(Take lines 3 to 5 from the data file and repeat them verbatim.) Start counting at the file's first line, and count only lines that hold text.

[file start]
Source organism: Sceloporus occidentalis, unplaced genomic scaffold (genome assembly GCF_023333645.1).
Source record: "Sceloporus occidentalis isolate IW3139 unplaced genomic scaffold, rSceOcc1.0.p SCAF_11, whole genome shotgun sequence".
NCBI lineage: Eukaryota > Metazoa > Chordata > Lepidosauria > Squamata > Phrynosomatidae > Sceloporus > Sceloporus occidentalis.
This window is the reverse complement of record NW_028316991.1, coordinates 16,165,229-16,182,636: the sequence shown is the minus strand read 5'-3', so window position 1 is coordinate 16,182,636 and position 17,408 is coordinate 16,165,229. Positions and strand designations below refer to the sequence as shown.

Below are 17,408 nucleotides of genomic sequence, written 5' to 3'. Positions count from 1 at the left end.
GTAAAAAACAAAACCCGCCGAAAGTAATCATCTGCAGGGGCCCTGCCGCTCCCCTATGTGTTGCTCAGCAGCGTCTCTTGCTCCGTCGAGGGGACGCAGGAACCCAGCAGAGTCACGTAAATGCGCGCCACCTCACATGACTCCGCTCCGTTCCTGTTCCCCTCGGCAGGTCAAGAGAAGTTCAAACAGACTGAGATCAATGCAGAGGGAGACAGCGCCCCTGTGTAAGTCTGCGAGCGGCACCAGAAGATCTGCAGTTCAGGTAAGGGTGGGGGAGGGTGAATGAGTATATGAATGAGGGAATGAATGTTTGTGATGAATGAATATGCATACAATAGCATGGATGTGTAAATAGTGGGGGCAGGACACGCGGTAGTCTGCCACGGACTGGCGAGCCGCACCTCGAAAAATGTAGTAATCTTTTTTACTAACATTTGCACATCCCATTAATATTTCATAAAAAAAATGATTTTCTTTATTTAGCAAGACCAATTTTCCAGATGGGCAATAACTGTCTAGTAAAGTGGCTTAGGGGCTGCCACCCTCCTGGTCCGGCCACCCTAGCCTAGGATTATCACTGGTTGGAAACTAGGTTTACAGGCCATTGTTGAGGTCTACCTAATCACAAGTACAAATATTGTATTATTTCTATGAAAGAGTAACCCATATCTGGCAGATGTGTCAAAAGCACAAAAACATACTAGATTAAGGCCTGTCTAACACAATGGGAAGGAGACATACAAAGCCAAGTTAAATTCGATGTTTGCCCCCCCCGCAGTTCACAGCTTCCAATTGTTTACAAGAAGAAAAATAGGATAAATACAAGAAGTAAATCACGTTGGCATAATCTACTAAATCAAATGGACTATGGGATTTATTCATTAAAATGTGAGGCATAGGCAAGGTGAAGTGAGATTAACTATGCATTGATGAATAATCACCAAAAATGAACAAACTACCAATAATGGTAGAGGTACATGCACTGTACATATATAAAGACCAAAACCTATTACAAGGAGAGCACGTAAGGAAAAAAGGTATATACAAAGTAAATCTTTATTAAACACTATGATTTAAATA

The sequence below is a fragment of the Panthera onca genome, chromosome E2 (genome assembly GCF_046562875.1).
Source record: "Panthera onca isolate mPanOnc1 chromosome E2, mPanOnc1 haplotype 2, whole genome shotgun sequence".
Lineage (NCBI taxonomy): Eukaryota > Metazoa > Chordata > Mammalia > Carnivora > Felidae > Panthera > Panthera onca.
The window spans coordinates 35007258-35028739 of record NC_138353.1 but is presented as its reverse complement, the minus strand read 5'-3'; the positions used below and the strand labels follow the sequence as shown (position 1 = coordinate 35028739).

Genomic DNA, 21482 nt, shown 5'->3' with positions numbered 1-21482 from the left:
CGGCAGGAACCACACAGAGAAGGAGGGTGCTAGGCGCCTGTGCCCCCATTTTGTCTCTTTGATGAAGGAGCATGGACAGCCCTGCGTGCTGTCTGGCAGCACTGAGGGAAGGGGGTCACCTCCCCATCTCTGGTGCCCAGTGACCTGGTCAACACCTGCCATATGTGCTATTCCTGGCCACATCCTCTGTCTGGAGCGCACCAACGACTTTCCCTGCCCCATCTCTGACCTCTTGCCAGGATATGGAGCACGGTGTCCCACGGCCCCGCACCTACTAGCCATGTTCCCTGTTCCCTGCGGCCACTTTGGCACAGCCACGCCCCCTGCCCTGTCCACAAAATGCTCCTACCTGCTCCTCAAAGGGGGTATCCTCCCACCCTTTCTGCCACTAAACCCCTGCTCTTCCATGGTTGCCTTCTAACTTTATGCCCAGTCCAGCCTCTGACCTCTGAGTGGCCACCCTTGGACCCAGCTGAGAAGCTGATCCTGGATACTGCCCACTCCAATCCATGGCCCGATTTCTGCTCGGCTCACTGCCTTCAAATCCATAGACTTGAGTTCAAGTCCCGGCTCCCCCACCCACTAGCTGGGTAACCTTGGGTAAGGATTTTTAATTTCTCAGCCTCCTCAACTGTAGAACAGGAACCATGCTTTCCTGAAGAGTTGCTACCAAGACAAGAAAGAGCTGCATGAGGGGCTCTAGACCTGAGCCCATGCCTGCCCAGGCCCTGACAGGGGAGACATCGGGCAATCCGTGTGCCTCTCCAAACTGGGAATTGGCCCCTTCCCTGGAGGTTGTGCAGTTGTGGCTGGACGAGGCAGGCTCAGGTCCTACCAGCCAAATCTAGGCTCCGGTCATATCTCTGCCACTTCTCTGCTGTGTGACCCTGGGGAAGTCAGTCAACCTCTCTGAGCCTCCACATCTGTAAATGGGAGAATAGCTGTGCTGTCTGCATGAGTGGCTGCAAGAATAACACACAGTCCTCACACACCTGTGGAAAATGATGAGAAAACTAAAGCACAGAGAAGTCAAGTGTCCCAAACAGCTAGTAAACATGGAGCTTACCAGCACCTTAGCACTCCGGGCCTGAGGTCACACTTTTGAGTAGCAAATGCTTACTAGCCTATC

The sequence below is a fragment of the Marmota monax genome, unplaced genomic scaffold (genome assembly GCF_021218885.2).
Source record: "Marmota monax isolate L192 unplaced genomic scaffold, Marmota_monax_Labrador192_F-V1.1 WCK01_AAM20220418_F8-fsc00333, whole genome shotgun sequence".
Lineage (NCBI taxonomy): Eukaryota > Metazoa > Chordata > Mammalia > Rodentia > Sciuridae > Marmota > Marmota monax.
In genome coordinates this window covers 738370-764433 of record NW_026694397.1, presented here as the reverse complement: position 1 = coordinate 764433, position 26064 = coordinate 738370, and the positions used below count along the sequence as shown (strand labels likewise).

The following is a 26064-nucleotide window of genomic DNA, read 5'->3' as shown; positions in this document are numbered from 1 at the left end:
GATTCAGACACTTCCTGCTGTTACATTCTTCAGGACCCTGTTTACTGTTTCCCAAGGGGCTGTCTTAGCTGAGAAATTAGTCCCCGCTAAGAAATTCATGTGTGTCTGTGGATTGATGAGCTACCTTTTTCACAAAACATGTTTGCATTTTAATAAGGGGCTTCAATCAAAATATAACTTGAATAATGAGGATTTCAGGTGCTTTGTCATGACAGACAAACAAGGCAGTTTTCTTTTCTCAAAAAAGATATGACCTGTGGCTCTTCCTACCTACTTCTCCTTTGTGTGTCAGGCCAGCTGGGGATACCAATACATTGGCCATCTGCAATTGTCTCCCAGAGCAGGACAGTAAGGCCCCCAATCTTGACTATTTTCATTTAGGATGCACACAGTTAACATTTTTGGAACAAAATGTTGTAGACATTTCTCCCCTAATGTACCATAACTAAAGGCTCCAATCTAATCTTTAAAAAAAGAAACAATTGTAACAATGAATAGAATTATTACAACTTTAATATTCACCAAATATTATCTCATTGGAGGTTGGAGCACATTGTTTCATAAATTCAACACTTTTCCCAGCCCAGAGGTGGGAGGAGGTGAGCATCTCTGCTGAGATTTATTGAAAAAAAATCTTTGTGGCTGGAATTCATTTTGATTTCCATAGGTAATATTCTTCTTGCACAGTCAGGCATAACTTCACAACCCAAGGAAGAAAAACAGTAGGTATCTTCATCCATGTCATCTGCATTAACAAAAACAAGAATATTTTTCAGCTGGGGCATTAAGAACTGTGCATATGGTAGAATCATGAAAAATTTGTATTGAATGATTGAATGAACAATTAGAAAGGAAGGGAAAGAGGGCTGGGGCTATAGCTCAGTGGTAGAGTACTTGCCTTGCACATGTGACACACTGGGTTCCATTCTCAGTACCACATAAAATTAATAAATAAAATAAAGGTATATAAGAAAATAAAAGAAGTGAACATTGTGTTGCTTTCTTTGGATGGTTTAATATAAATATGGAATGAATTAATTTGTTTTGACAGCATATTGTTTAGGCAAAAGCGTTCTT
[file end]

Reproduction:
NCBI lineage: Eukaryota > Metazoa > Chordata > Lepidosauria > Squamata > Phrynosomatidae > Sceloporus > Sceloporus occidentalis.
This window is the reverse complement of record NW_028316991.1, coordinates 16,165,229-16,182,636: the sequence shown is the minus strand read 5'-3', so window position 1 is coordinate 16,182,636 and position 17,408 is coordinate 16,165,229. Positions and strand designations below refer to the sequence as shown.

Below are 17,408 nucleotides of genomic sequence, written 5' to 3'. Positions count from 1 at the left end.